Turning to FIG. 3, flow diagram 40 illustrates exemplary steps that may be used, in one embodiment, to disable the display screen and thereafter prevent accidental enabling of the disabled display. Flow diagram 40 begins with the display enabled (in step 42), wherein an enabled display means, e.g., that icons 34 and fields 32 are accessible for user actuation. If no activity occurs, e.g., no user interaction with the enabled display and/or no user interaction with the input device(s), for a specific timeout period (in step 44), then the display will be disabled (in step 46). In some embodiments, the display may be disabled in response to other actions, such as pressing a physical button on the computer system housing, wherein said button has been programmed to enable/disable the display screen. When the display screen is locked, the graphical user interface (GUI) will be disabled, and the display will go dark, such that the icons 34 and fields 32 are no longer accessible for user actuation. In this condition, the computer enters a “sleep state” thereby powering down certain subsystems in order to conserve battery power to the computer.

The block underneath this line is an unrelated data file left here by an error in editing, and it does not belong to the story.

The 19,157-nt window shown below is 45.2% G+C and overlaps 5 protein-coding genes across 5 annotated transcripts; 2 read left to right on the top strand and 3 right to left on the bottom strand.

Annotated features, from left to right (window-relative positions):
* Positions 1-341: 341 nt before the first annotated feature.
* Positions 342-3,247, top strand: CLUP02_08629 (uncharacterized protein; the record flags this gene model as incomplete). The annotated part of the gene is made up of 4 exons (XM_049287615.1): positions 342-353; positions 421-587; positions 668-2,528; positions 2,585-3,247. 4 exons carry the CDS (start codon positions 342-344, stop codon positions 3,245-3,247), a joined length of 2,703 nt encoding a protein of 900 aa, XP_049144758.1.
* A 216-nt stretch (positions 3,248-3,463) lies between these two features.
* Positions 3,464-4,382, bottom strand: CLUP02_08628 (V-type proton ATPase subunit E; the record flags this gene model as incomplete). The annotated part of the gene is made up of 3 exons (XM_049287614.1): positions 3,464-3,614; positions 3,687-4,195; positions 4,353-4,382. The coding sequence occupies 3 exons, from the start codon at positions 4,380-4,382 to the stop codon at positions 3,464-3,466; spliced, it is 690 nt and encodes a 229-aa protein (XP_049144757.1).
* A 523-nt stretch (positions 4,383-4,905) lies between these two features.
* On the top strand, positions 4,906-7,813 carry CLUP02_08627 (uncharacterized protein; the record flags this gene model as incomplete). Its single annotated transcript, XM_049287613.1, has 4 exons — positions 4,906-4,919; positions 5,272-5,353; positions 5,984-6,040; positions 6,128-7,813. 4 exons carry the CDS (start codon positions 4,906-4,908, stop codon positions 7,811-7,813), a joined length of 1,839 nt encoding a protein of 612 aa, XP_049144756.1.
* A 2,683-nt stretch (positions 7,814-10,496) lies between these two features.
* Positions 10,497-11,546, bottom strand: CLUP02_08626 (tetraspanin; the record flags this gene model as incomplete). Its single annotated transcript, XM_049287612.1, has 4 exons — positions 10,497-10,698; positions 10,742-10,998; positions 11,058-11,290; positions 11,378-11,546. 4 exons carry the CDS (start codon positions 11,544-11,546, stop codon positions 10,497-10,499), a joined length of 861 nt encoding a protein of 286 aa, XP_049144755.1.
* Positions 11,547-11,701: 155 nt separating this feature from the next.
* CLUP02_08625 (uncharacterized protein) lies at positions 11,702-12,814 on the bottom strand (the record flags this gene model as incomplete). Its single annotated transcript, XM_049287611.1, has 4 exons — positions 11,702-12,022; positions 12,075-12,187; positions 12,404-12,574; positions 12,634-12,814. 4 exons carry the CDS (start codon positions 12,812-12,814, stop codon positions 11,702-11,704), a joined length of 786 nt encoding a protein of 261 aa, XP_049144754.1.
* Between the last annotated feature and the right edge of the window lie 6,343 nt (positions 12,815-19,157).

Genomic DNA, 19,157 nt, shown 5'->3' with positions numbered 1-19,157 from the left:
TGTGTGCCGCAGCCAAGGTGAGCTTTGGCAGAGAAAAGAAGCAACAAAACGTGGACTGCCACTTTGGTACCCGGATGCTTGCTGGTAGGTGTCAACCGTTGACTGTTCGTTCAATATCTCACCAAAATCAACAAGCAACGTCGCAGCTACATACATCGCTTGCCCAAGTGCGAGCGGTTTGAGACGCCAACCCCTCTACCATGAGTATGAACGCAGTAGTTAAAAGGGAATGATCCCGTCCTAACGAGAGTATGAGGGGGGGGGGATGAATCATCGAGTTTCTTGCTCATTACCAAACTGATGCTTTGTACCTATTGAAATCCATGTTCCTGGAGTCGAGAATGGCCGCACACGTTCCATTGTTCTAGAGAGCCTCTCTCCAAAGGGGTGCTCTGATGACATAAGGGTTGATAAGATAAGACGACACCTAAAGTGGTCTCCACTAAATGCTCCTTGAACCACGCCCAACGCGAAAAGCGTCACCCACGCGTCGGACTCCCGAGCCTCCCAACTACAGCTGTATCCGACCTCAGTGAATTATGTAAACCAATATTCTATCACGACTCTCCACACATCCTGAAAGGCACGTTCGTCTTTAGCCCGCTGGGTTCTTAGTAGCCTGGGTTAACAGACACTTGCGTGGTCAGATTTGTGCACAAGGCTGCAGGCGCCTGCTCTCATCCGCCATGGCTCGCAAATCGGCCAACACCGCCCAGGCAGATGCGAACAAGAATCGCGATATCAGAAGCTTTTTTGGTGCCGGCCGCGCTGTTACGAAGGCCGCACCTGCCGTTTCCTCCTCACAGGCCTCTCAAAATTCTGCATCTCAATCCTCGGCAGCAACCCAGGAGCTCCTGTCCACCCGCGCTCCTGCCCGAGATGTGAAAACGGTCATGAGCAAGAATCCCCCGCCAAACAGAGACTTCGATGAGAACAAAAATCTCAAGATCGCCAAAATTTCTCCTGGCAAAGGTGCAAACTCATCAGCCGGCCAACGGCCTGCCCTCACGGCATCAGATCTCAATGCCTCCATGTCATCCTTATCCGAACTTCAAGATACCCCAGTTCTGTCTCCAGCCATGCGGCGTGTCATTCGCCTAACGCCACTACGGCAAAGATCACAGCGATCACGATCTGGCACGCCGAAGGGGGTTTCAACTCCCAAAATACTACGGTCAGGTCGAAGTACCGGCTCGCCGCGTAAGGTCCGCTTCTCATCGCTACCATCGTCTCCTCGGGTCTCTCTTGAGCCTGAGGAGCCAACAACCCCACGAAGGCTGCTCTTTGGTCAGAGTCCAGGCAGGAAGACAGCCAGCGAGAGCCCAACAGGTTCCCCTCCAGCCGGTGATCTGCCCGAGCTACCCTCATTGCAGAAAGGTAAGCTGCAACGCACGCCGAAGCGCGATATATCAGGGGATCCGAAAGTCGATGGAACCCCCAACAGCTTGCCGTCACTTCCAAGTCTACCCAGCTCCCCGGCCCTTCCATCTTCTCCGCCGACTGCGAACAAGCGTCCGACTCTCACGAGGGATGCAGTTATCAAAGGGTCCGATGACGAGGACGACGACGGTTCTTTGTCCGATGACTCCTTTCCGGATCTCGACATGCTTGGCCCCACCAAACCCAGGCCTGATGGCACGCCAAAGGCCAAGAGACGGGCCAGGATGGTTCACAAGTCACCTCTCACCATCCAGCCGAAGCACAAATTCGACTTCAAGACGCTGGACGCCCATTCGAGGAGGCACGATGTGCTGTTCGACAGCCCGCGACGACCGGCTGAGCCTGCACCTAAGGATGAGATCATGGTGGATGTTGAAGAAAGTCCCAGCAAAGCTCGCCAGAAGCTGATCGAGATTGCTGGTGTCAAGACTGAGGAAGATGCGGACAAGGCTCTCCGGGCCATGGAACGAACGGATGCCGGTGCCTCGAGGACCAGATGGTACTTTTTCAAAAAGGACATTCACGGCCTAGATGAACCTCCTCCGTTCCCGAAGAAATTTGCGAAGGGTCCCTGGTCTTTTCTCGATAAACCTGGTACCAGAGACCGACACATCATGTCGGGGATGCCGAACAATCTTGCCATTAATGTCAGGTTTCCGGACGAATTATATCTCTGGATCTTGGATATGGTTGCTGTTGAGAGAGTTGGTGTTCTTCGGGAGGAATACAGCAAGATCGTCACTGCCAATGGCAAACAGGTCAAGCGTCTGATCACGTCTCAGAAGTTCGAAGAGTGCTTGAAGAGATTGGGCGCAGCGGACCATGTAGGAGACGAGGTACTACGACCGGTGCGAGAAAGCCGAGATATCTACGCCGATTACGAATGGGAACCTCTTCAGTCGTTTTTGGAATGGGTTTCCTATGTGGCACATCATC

In one embodiment, the display screen may be darkened in the disabled state by displaying a dark background over the GUI. In another embodiment, the display screen may be darkened by deactivating a backlight of the display screen. In either embodiment, the icons 34 and fields 32 of the GUI are obscured from view, and the GUI is further prevented from accepting user actuation of the icons and fields should any accidentally occur.

The display off condition (step 46) will remain until the mechanism detects user interaction with the computer (in step 48) and determines that such user interaction is intentional. User interaction may comprise movement, actuation and/or contact of an input device (e.g., a mouse, pen/stylus, keyboard, etc.) in any fashion, a user touching the touch-sensitive display screen in a particular region of the display screen, a user plugging in or “tethering” the computer system to a power cord or input/output cable, or a user docking the computer system with a docking station. If user interaction is detected (in step 48), the mechanism determines whether the user interaction comprises a touch actuation (which may be intentional or accidental) or any other input exclusive of touch (in step 50).